Final Thoughts

The better your financial advisor suits your needs, the better advice you should get and therefore you may be able to make better financial gains. Choosing the right advisor for you is essential, so don’t rush into this decision. Make sure you consider factors such as the type of advisor they are, their specialist areas of expertise, and whether you can build a good working relationship with them. 

You should also be clear on the type of fees each advisor requires and whether you can budget for this without sacrificing other expenses. After all, hiring a financial advisor who’s too expensive isn’t a sound financial decision in itself! 

Gold Coast Magazine
Gold Coast Magazine

Our in-house team and affiliates bringing you the latest in Culture, Lifestyle and Entertainment from around the globe and the great stories of the Gold Coast

How to Choose a Financial Advisor?

Many professionals find hiring a financial advisor to be extremely beneficial for their future goals and financial plans. They’re often categorised as experts who can offer professional guidance on investments, mortgages, and pensions. They can help you achieve your goals and prevent costly mistakes, and doesn’t everyone want some support in big financial decisions?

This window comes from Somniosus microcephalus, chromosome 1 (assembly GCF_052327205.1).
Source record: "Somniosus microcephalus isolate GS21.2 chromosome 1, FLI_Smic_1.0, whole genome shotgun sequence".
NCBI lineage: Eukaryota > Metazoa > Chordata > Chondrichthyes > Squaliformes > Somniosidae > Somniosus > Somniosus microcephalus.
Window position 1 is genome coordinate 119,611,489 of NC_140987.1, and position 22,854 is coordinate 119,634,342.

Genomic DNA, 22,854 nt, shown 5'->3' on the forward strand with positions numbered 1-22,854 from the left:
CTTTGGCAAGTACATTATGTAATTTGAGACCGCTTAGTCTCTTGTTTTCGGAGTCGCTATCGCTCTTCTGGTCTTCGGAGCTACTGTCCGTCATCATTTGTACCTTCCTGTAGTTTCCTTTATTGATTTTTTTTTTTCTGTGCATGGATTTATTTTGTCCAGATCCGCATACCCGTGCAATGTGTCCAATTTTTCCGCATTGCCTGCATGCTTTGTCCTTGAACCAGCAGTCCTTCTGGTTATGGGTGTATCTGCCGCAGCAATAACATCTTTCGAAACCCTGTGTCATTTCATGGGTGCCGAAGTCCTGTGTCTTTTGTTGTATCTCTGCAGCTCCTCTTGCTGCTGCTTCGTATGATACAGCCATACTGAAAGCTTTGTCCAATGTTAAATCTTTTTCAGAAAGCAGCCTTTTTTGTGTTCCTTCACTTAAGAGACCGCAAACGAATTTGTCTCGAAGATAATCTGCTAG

Keep reading to learn more about choosing a financial advisor, such as Solace Financial, below. 

Choosing the Correct Type of Financial Advisor

There are plenty of types of financial advisors available, specialising in specific areas of the market. For example, you can choose to get expert advice from advisors specialising in mortgages, investments, or even pensions. Financial advisors should be regulated, so you can rest assured that the person you choose to hire will have your best interests at heart.

We’ve detailed the two most common types of financial advisors below:

Whole Market Financial Advisors

Whole market financial advisors are able to provide an entire spectrum of financial advice and providers, without having to restrict you to particular products and services. They offer unbiased advice and are often called independent financial advisors (IFAs). These advisors are excellent if you’re not sure what areas of expertise you require.